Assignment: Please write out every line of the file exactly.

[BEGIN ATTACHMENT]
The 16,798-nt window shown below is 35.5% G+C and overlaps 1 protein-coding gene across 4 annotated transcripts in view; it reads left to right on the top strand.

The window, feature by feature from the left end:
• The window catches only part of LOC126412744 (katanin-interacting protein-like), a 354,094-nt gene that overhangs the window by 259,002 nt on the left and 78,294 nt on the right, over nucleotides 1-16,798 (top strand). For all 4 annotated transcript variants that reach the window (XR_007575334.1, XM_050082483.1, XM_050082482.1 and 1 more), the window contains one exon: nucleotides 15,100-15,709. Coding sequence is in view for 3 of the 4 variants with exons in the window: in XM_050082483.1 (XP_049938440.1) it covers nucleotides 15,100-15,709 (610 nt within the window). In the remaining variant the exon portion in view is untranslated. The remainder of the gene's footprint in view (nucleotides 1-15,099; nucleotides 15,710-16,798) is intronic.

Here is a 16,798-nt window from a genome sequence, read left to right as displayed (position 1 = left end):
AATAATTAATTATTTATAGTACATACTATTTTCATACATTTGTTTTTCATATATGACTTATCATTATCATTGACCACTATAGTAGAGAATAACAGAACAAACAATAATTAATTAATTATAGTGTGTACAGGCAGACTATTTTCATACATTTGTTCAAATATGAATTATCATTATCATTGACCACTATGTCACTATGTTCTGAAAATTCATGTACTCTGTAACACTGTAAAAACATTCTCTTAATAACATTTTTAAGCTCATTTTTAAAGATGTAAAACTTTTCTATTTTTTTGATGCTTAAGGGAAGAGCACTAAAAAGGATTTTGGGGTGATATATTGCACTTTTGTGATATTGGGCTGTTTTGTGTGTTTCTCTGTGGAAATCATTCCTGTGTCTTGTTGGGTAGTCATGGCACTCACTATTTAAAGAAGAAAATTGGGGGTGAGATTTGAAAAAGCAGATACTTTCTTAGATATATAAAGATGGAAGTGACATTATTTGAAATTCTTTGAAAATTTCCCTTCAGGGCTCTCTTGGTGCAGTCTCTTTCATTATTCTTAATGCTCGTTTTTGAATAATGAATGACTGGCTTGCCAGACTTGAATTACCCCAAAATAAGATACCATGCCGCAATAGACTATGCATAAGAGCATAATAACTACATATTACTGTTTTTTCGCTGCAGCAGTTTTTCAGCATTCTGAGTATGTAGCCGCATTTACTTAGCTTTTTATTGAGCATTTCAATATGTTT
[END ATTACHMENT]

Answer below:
The 16,798-nt window shown below is 35.5% G+C and overlaps 1 protein-coding gene across 4 annotated transcripts in view; it reads left to right on the top strand.

The window, feature by feature from the left end:
• The window catches only part of LOC126412744 (katanin-interacting protein-like), a 354,094-nt gene that overhangs the window by 259,002 nt on the left and 78,294 nt on the right, over nucleotides 1-16,798 (top strand). For all 4 annotated transcript variants that reach the window (XR_007575334.1, XM_050082483.1, XM_050082482.1 and 1 more), the window contains one exon: nucleotides 15,100-15,709. Coding sequence is in view for 3 of the 4 variants with exons in the window: in XM_050082483.1 (XP_049938440.1) it covers nucleotides 15,100-15,709 (610 nt within the window). In the remaining variant the exon portion in view is untranslated. The remainder of the gene's footprint in view (nucleotides 1-15,099; nucleotides 15,710-16,798) is intronic.

Here is a 16,798-nt window from a genome sequence, read left to right as displayed (position 1 = left end):
AATAATTAATTATTTATAGTACATACTATTTTCATACATTTGTTTTTCATATATGACTTATCATTATCATTGACCACTATAGTAGAGAATAACAGAACAAACAATAATTAATTAATTATAGTGTGTACAGGCAGACTATTTTCATACATTTGTTCAAATATGAATTATCATTATCATTGACCACTATGTCACTATGTTCTGAAAATTCATGTACTCTGTAACACTGTAAAAACATTCTCTTAATAACATTTTTAAGCTCATTTTTAAAGATGTAAAACTTTTCTATTTTTTTGATGCTTAAGGGAAGAGCACTAAAAAGGATTTTGGGGTGATATATTGCACTTTTGTGATATTGGGCTGTTTTGTGTGTTTCTCTGTGGAAATCATTCCTGTGTCTTGTTGGGTAGTCATGGCACTCACTATTTAAAGAAGAAAATTGGGGGTGAGATTTGAAAAAGCAGATACTTTCTTAGATATATAAAGATGGAAGTGACATTATTTGAAATTCTTTGAAAATTTCCCTTCAGGGCTCTCTTGGTGCAGTCTCTTTCATTATTCTTAATGCTCGTTTTTGAATAATGAATGACTGGCTTGCCAGACTTGAATTACCCCAAAATAAGATACCATGCCGCAATAGACTATGCATAAGAGCATAATAACTACATATTACTGTTTTTTCGCTGCAGCAGTTTTTCAGCATTCTGAGTATGTAGCCGCATTTACTTAGCTTTTTATTGAGCATTTCAATATGTTT